Zee was two days old when she and I were discharged from the hospital. That day my little girl had her first of many car rides, each time strapped safely in her car seat. Whether its a quick trip to Spar in mom’s taxi, or on holiday in Cape Town in a rental car, Zee has always been in a car seat.
But wait! This isn’t a post about how I’m the perfect mom, who always does the right thing. I’m not, and I don’t. You see, while I have been absolutely uncompromising when it comes to my child’s car safety, HOW this was done wasn’t always 100% correct. This post is to tell you about two major mistakes I’ve made along the way, and more importantly, to share with you what I’ve learned since the #CarseatFullstop campaign began.
What is #CarseatFullstop?
For those who’ve yet to see posts by, or about #CarseatFullstop, this is the crux of it:
#CarseatFullstop is an awareness campaign designed to educate South Africans on the life-or-death importance of using car seats for kids under 12.
Confrontation – out here in the real world, or online – isn’t for me. That’s why you won’t find me getting into debates and fights even on social media. I try not to allow most things to get me worked up… Except for that time I saw a child standing on the front seat of a moving car, or those kids bouncing around on the back seat of another. Now that makes me go from good ol’ chilled, sunshine and rainbows me, to full on fire breathing dragon/monster/beast.
I’m not that judgemental mom – none of us should be, we’re all imperfect here, and are entitled to handling this parenting thing whichever way works best for us. However, some things, such as the safety of our children, are non-negotiable. Seeing children left unsecured in a car makes me want to shake their parents by the shoulders while screaming, “that is a little life you brought into the world, why are you not doing your best to protect him/her???”
Alright, rant over. Sorry if I got a little carried away there. Time to get back to my own mistakes, and what I’ve learned.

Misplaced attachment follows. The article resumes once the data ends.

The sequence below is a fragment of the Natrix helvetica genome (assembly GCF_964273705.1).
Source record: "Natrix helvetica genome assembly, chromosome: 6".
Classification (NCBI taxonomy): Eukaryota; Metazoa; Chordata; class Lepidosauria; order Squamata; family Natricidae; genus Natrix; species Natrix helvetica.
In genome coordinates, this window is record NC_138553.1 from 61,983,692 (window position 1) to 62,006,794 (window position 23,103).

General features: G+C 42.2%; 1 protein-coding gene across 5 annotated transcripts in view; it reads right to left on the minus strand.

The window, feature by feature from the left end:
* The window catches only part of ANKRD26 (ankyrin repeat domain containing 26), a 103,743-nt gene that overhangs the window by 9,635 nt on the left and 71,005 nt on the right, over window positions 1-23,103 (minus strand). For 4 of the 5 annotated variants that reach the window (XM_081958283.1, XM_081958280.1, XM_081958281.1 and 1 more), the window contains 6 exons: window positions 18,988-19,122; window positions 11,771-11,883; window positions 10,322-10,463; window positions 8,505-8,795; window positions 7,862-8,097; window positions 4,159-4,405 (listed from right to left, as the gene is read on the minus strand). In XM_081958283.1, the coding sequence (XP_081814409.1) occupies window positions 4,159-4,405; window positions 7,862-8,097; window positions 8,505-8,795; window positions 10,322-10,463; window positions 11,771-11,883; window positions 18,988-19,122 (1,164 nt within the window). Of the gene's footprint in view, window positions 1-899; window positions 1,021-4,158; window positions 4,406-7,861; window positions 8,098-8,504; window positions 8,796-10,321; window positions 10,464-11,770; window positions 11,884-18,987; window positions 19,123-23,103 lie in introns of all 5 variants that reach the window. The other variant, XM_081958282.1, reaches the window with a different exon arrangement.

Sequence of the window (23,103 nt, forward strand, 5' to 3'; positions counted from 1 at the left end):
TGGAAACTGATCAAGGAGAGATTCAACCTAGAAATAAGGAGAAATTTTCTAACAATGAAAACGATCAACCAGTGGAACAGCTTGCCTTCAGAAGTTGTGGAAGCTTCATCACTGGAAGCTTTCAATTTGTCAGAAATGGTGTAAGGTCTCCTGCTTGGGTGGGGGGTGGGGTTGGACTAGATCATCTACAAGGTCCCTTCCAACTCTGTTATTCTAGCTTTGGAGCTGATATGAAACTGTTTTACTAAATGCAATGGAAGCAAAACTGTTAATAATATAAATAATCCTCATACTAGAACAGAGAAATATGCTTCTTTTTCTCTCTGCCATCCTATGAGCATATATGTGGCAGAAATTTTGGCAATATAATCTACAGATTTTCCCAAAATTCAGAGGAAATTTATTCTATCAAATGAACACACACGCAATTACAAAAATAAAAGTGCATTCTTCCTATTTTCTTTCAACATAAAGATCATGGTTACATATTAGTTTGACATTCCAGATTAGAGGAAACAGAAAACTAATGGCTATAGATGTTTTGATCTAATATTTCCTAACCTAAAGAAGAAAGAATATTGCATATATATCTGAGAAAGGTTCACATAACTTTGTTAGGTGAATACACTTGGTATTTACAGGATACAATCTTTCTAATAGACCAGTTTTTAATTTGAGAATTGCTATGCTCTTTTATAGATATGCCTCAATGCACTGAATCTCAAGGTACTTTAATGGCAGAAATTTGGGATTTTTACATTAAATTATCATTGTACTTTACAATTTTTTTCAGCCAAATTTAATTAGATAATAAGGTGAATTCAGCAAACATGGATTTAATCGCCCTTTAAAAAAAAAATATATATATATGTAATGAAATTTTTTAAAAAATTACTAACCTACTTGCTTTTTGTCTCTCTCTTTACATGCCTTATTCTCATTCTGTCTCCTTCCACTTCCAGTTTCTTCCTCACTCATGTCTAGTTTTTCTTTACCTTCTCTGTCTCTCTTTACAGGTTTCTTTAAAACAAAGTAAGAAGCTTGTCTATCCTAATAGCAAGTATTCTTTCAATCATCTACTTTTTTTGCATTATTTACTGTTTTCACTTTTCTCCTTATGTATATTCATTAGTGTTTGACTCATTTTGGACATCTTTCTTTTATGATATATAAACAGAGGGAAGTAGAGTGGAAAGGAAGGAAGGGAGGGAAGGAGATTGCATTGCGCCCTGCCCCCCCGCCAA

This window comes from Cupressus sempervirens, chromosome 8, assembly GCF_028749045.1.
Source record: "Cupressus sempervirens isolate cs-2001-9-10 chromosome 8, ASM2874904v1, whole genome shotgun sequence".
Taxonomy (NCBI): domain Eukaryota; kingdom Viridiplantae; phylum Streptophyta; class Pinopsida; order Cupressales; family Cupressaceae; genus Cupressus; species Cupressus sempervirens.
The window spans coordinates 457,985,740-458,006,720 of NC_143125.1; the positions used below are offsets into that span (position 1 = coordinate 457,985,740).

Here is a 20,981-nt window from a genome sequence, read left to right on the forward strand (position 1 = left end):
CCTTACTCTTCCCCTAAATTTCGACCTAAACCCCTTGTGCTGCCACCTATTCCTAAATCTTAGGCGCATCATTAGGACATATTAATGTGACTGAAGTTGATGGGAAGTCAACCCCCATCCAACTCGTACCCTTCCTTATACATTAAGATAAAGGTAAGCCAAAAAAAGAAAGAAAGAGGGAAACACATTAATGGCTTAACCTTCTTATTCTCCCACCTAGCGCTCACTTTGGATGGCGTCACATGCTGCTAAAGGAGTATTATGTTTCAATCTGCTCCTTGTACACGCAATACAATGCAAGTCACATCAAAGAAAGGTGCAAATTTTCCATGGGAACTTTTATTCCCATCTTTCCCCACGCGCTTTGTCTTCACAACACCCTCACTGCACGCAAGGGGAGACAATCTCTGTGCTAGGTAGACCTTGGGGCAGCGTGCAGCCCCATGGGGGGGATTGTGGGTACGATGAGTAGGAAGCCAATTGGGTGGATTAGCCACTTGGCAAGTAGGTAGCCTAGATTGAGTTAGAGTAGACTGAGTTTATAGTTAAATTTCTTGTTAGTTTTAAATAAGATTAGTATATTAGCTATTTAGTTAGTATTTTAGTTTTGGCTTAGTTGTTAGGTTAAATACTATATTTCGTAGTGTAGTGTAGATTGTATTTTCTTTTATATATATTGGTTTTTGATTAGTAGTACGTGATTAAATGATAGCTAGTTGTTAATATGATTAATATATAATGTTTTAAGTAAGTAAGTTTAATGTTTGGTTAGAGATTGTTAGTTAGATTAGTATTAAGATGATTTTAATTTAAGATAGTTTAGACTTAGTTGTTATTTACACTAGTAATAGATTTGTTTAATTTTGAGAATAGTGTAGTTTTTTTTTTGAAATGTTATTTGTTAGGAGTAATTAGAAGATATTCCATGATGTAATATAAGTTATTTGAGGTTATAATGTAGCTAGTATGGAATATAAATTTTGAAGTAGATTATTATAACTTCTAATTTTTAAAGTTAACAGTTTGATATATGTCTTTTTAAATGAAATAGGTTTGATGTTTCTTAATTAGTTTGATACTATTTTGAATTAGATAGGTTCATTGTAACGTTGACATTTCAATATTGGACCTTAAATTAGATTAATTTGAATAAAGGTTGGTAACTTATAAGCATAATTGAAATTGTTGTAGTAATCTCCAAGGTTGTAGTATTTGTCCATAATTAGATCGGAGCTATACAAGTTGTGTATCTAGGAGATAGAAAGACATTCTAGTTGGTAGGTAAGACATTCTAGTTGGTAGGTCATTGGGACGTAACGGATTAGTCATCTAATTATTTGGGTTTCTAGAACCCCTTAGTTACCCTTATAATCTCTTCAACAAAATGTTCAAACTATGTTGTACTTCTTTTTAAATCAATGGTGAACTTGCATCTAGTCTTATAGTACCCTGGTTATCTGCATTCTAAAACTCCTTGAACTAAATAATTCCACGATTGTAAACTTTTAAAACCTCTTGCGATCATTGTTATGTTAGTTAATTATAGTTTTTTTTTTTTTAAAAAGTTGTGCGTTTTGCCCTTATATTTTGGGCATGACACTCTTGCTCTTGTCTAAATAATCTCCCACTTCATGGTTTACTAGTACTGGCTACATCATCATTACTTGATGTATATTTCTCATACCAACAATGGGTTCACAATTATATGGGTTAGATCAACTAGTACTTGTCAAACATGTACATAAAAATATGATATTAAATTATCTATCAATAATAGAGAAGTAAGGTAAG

1. Forward-facing at one… What was I thinking?
Zee had just about outgrown her first carseat, the rearward-facing baby one. Excited new parents, off we went “big” carseat shopping. We bought a forward-facing seat from Toys R Us, and we were quite happy with our purchase.
Here’s what I discovered through the #CarseatFullstop campaign and Volvo’s Children and Cars safety manual: Children should be in a rearward-facing carseat for as long as possible, at least until the age of three or four. The neck muscles are weak during those early years, and the skeleton isn’t fully developed either. Rearward-facing carseats greatly reduce the risk of injuries should there be a collision.
This one really got me in the heart, because Zee was just over one when I had moved her to a forward-facing seat. We knew that we wanted to keep our baby safe, we just weren’t educated on how to properly do that. All I could do after reading that was be extremely thankful that there had been no incidents in all those years that I was getting it wrong, and try not to hate myself for being a bad mom.
2. “It looks a little uncomfortable, let’s loosen the straps”, she (I) said.
I would sometimes loosen the car seat straps, thinking they were too tight or uncomfortable. Fail!
The pic above is a post I saw on the #CarseatFullstop Instagram account. It mentions the pinch test – if you’re able to form a fold when you pinch the strap together, it’s too loose. The straps should be tight and untwisted, in order to properly secure and protect your child.
It’s safe to say, Zee is tightly strapped in now, no more loose “comfy” carseat straps for us.
Knowledge is Power… IF you apply it
We’ve all made mistakes, the key though is making the necessary changes once we’re educated on how to correct those mistakes. Had Zee still been a tiny bit smaller when I learnt what I did, I assure you she would’ve found herself back in a rearward-facing carseat. She may have found it strange, she may have fought me on it, but I prefer a SAFE and secure crying/screaming child over the alternative.